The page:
There is a real problem with such an approach: The search sites' bots tend to hit your site with requests for all of your data in all of your formats. Some of them do this from several addresses simultaneously, hitting the poor little server with large numbers of conversion requests per second, bringing the server to its knees. Converting plain text to all the above formats can be quite expensive.

    How I handled this was to, first (as an emergency measure), simply drop the request from an "attacker" IP address. This gave breathing space, while I implemented the rest. What's in place now is code that honors single requests, but if it sees multiple such requests in the same second coming from a single address or a known search-site address block, replies to just one of them, and sends the rest an HTML page explaining why their request was rejected.

    Over time, this tends to get the message through to the guys behind the search bots, and they add code on their side to be nicer to smaller sites like ours.

    I've also used this approach to explain to search-site developers why they should honor a nofollow attribute. After all, they get no information from the expensive formats like PS, PDF or PNG that's not in the plain-text or HTML file, so there's no real reason for a search site to request them.

    Note that, in this case, we do actually refer to such misbehaved search bots as "attackers". They're clearly DOSing us, for no good reason. But the people responsible aren't actually malevolent; they just didn't realize what they're doing to small sites. If you can defuse their attacks gently, with human-readable explanations, they'll usually relent and become better neighbors. This helps their site, too, since they no longer waste disk space and cpu time dealing with duplicate information in formats that are expensive to decode and eat disks.

    It's yet another case where the usual simplistic approach to "security" doesn't match well with reality.

    (It should be noted that the above code also has a blacklist, which lists addresses that are simply blocked, because the code at that site either doesn't relent, or attempts things like XSS or SQL attacks, which are recognized during the input-parsing phase. Those sites simple get a 404. But those are a minority of our rejections. We don't mind being in the search site's indexes; we just don't like being DOS'd by their search bots.)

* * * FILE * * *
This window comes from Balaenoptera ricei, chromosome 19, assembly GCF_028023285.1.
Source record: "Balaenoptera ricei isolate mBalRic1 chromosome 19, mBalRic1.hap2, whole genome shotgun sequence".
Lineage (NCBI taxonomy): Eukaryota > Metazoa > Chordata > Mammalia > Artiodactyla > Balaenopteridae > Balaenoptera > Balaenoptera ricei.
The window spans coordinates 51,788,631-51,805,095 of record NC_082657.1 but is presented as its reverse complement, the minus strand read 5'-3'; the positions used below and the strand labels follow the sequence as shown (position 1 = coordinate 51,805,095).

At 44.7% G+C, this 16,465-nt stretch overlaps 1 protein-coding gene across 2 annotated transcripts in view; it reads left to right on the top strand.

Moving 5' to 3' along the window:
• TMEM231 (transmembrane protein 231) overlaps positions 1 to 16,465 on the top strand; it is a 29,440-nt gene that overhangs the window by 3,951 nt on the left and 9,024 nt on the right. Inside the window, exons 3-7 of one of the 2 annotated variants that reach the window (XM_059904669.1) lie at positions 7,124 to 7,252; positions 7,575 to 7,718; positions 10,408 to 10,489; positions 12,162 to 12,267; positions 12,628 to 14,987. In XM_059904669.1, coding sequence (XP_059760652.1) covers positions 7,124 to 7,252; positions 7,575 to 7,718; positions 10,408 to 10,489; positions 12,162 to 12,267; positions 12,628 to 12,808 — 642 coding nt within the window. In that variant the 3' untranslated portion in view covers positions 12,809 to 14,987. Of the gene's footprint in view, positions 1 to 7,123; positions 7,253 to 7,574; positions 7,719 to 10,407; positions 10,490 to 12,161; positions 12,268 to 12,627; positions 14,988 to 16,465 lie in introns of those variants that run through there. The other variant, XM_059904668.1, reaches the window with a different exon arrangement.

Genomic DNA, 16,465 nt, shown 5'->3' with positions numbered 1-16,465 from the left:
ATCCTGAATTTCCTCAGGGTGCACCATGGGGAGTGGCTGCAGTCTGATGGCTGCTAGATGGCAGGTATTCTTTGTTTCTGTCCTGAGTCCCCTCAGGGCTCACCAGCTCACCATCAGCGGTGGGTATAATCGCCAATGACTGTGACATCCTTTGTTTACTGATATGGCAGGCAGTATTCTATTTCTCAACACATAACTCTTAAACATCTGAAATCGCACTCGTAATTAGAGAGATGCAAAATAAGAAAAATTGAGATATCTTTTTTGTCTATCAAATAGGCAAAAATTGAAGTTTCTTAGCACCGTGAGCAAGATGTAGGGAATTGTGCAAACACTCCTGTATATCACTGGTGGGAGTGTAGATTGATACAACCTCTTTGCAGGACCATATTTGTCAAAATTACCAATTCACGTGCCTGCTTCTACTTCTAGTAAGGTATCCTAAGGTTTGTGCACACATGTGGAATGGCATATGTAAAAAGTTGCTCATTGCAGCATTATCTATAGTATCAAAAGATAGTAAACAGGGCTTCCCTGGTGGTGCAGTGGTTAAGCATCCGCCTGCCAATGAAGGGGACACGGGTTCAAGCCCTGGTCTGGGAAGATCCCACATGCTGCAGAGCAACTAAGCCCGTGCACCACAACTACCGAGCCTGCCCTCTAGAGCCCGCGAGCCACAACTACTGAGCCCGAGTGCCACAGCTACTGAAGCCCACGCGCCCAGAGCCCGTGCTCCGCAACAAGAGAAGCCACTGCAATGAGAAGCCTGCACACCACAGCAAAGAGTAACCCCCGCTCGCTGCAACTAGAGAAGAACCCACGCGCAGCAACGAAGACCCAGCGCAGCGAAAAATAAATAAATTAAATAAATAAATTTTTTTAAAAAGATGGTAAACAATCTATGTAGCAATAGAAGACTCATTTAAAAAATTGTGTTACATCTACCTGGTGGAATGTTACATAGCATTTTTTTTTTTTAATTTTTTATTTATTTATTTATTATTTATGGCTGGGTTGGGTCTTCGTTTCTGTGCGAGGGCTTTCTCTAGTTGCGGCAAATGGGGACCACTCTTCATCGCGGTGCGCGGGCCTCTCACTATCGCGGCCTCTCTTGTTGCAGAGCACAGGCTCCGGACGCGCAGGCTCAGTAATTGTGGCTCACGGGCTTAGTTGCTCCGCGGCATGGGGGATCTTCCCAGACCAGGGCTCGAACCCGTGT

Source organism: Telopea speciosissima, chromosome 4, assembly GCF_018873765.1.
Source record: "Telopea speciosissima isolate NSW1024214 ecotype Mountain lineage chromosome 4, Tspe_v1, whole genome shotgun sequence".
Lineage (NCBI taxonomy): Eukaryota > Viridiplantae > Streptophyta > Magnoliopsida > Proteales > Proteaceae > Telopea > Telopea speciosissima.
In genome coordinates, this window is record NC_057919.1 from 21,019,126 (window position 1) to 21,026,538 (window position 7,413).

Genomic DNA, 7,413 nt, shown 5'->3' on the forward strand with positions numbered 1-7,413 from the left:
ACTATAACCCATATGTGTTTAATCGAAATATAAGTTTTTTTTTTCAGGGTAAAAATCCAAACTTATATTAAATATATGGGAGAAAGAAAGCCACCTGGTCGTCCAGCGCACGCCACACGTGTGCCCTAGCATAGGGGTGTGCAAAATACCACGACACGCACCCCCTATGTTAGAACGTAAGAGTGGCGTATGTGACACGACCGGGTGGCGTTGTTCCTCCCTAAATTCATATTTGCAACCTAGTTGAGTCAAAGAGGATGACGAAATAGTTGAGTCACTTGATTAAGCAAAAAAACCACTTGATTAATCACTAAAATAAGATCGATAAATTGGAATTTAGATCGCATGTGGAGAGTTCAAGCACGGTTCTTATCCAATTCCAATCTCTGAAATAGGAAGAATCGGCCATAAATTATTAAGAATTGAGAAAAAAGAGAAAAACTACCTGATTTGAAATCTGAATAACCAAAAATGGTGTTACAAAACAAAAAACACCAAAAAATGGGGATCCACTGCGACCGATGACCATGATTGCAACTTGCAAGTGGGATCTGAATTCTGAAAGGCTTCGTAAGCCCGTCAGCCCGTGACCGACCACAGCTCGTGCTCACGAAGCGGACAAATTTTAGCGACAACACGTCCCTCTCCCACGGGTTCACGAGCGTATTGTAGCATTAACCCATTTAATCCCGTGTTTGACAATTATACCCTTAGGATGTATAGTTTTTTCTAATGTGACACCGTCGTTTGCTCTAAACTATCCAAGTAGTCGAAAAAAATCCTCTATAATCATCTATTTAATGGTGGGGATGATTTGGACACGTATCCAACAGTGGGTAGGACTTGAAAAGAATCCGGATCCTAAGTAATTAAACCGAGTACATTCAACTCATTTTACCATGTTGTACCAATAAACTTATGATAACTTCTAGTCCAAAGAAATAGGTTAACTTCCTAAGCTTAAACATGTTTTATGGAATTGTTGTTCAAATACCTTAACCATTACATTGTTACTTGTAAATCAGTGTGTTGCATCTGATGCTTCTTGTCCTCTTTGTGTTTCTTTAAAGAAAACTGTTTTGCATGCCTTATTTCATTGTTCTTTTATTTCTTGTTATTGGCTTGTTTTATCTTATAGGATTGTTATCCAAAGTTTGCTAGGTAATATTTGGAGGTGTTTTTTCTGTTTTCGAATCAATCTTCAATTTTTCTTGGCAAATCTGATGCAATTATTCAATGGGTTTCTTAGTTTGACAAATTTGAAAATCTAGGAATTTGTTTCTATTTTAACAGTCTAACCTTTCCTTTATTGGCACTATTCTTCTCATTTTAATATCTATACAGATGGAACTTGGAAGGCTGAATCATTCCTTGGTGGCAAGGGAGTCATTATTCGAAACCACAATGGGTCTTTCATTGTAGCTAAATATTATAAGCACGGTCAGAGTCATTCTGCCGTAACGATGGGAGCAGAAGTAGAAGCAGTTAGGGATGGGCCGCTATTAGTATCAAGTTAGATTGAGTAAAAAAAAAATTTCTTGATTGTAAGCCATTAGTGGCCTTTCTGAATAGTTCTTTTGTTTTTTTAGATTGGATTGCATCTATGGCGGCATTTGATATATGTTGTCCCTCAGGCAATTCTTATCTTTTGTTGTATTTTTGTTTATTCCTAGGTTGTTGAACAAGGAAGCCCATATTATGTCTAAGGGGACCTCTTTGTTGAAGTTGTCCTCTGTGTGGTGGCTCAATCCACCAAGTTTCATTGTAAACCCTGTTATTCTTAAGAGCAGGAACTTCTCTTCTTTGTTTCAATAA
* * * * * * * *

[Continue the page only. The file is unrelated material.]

• Re:Citicorp Hack (Score:4, Informative)

    by tomhudson (43916) <barbara.hudson@D ... com minus painte> on Wednesday December 07, 2011 @04:25PM (#38294826) Journal
    Latest stats for the US - 2nd quarter of 2010 from the FBI: 1,007 bank robberies (includes credit unions, savings and loans, as well as the "too big to fail" commercial banks). [fbi.gov]

    Total loot: $7,820,347.96 in cash, $298.88 in cheques. So far, they've gotten back $1,801,073.18, for a net loss of $6,019,573.66

    Extrapolated to an entire year, that would still be under $25 million net. A rounding error compared to all the US bank bail-outs.

  • by kriegsman (55737) on Wednesday December 07, 2011 @05:51PM (#38295894) Homepage
    That is a GREAT question, and the full answer is complicated and partially proprietary. But basically, you've touched on the problem of indirect control flow, which exists in C (call through a function pointer), C++ (virtual function calls), and in Java, .NET, ObjC, etc. The general approach is that at each indirect call site, you "solve for" what the actual targets of the call could possibly be, and take it from there. The specific example you gave is actually trivially solved, since there's only one possible answer in the program; in large scale applications it is what we call "hard." And yes, in some cases we (necessarily) lose the trail; see "halting problem" as noted. But we do a remarkably good job on most real world application code. I've been working with this team on this static binary analysis business for eight or nine years, and we still haven't run out of interesting problems to work on, and this is definitely one of them.